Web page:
Bringing a new bird into your home is a momentous event that demands careful preparation. Your bird will be a part of the family for many years to come.
She will depend on you for not only food, shelter, and companionship, but also for enrichment, guidance, and affection. Plenty of forethought and planning should go into preparing for this commitment.
How should you prepare yourself, your family, and your home before bringing your new bird home? The fact that you’re reading this post puts you ahead of the game.
First of all, you need to find out all you can about caring for your bird, set up an appropriate living space for her, and lay the groundwork for a smooth beginning to your relationship.
Resources abound for helping you learn to care for your bird in the best possible way. In fact, it can be difficult to weed through the abundance of information.
Advice can be contradictory, and you won’t always be sure who to believe.
Rather than becoming overwhelmed, gradually narrow your research to a few sources or people that you have the most confidence in. As you get to know your bird, you’ll gain a better idea of what works best for you and him.
It’s also important to pay attention to your gut feeling about certain advice. If something feels cruel or wrong, it probably is.
Fid (Feathered Kid) Fundamentals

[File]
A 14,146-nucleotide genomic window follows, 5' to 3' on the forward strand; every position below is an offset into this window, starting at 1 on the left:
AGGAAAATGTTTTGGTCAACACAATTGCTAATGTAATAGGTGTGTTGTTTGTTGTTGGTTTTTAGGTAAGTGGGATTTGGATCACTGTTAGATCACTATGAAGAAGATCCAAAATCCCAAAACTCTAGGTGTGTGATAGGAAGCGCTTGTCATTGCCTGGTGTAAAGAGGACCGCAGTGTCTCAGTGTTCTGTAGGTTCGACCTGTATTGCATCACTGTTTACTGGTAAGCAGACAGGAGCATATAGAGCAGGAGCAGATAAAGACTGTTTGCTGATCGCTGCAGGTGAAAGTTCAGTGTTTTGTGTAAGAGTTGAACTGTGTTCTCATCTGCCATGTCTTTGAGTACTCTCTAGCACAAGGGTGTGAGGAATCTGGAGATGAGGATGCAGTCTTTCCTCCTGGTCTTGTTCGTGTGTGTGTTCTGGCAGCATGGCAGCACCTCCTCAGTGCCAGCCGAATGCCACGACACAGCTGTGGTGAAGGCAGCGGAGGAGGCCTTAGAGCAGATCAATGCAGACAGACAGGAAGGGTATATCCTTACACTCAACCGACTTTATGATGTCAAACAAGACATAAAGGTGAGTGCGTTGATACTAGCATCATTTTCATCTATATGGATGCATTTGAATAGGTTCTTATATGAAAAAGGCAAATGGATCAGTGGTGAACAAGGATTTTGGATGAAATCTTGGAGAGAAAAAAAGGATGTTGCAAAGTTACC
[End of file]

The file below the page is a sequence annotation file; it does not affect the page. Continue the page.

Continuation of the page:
Here are a few fundamental facts about birds that may help you navigate any contradictions in your research.
- Birds are prey animals. This means they are easily frightened and their first response to something that alarms them will be to flee. If flight is impossible, they will revert to biting. Any advice that encourages you to dominate, grab, or subdue your bird ignores this reality and should be doubted.
- Birds are self-serving. They most often do what they do to please themselves not you. This must be considered when you are interacting with or training your bird. Gentleness, treats, praise, and positive reinforcement are essential. To have a healthy relationship with your bird, you should make every interaction as positive as possible. You want your bird to associate you with enjoyment.
- Birds are intelligent and curious. They love to be included. They are liable to get into everything. They can quickly develop both bad and good behaviors but they are never beyond help.
- Birds are not people. They don’t know right from wrong. Your bird will never purposefully do something simply to make you angry, although she might do something to make you yell because it’s entertaining. Understanding what comes naturally to a bird and how this figures into her interactions and behaviors will make developing and sustaining relationships much easier. Remember, it will always be up to you to be the mature one.
- Birds aren’t meant to be pets. They didn’t ask to be brought into our homes. Even for the most domestic species, it will always be an unnatural environment. Their instincts and needs may not fit with our expectations of them. It’s our responsibility to be understanding, patient, and kind, no matter what. Every bird deserves the best you can give him.
Costs to Count
Many birds are bounced from home to home because people fail to educate themselves on the costs that will be involved in caring for them. The expense of purchasing a bird or paying an adoption fee is only one of many.